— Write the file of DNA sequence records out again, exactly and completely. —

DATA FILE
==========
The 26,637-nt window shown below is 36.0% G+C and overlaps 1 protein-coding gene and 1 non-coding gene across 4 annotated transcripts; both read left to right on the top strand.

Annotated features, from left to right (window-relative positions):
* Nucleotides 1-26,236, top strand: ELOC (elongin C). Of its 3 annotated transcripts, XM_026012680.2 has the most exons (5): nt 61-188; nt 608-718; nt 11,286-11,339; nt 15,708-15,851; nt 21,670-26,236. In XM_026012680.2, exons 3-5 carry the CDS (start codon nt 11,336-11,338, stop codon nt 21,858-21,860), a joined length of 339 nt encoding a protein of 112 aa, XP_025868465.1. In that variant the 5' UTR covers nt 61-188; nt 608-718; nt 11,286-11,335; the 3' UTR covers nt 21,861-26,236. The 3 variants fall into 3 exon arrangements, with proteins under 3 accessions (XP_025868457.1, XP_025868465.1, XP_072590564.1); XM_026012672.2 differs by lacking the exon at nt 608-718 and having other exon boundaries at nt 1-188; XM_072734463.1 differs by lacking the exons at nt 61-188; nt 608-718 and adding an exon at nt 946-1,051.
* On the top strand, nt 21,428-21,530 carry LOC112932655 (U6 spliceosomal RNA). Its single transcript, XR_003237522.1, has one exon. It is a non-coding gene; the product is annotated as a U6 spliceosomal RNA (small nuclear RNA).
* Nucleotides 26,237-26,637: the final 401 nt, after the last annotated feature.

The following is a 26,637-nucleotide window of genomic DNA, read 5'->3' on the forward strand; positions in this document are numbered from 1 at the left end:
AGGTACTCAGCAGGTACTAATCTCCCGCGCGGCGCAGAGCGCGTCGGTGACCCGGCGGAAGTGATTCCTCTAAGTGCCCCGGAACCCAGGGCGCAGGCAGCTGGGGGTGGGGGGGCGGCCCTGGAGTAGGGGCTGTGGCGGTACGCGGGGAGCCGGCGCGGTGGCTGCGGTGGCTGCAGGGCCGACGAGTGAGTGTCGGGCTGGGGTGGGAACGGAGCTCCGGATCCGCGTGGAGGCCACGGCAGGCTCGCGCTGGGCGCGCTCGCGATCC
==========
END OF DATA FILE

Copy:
The 26,637-nt window shown below is 36.0% G+C and overlaps 1 protein-coding gene and 1 non-coding gene across 4 annotated transcripts; both read left to right on the top strand.

Annotated features, from left to right (window-relative positions):
* Nucleotides 1-26,236, top strand: ELOC (elongin C). Of its 3 annotated transcripts, XM_026012680.2 has the most exons (5): nt 61-188; nt 608-718; nt 11,286-11,339; nt 15,708-15,851; nt 21,670-26,236. In XM_026012680.2, exons 3-5 carry the CDS (start codon nt 11,336-11,338, stop codon nt 21,858-21,860), a joined length of 339 nt encoding a protein of 112 aa, XP_025868465.1. In that variant the 5' UTR covers nt 61-188; nt 608-718; nt 11,286-11,335; the 3' UTR covers nt 21,861-26,236. The 3 variants fall into 3 exon arrangements, with proteins under 3 accessions (XP_025868457.1, XP_025868465.1, XP_072590564.1); XM_026012672.2 differs by lacking the exon at nt 608-718 and having other exon boundaries at nt 1-188; XM_072734463.1 differs by lacking the exons at nt 61-188; nt 608-718 and adding an exon at nt 946-1,051.
* On the top strand, nt 21,428-21,530 carry LOC112932655 (U6 spliceosomal RNA). Its single transcript, XR_003237522.1, has one exon. It is a non-coding gene; the product is annotated as a U6 spliceosomal RNA (small nuclear RNA).
* Nucleotides 26,237-26,637: the final 401 nt, after the last annotated feature.

The following is a 26,637-nucleotide window of genomic DNA, read 5'->3' on the forward strand; positions in this document are numbered from 1 at the left end:
AGGTACTCAGCAGGTACTAATCTCCCGCGCGGCGCAGAGCGCGTCGGTGACCCGGCGGAAGTGATTCCTCTAAGTGCCCCGGAACCCAGGGCGCAGGCAGCTGGGGGTGGGGGGGCGGCCCTGGAGTAGGGGCTGTGGCGGTACGCGGGGAGCCGGCGCGGTGGCTGCGGTGGCTGCAGGGCCGACGAGTGAGTGTCGGGCTGGGGTGGGAACGGAGCTCCGGATCCGCGTGGAGGCCACGGCAGGCTCGCGCTGGGCGCGCTCGCGATCC